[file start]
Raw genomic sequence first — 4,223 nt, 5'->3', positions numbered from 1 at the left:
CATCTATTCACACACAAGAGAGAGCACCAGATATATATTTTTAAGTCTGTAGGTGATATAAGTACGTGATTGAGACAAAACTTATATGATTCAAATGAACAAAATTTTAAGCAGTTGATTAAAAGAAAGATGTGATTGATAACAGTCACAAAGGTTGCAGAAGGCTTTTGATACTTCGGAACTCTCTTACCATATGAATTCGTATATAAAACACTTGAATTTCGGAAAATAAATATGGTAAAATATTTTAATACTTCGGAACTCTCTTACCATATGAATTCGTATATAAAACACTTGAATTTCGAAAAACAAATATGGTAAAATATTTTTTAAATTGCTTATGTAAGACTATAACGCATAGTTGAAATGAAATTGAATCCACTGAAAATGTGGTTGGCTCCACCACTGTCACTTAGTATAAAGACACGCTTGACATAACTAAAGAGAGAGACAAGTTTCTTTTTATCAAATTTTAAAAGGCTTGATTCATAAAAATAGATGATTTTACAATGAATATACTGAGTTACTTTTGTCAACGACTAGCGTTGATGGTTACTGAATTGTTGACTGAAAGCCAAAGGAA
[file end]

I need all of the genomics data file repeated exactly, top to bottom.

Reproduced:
Raw genomic sequence first — 4,223 nt, 5'->3', positions numbered from 1 at the left:
CATCTATTCACACACAAGAGAGAGCACCAGATATATATTTTTAAGTCTGTAGGTGATATAAGTACGTGATTGAGACAAAACTTATATGATTCAAATGAACAAAATTTTAAGCAGTTGATTAAAAGAAAGATGTGATTGATAACAGTCACAAAGGTTGCAGAAGGCTTTTGATACTTCGGAACTCTCTTACCATATGAATTCGTATATAAAACACTTGAATTTCGGAAAATAAATATGGTAAAATATTTTAATACTTCGGAACTCTCTTACCATATGAATTCGTATATAAAACACTTGAATTTCGAAAAACAAATATGGTAAAATATTTTTTAAATTGCTTATGTAAGACTATAACGCATAGTTGAAATGAAATTGAATCCACTGAAAATGTGGTTGGCTCCACCACTGTCACTTAGTATAAAGACACGCTTGACATAACTAAAGAGAGAGACAAGTTTCTTTTTATCAAATTTTAAAAGGCTTGATTCATAAAAATAGATGATTTTACAATGAATATACTGAGTTACTTTTGTCAACGACTAGCGTTGATGGTTACTGAATTGTTGACTGAAAGCCAAAGGAA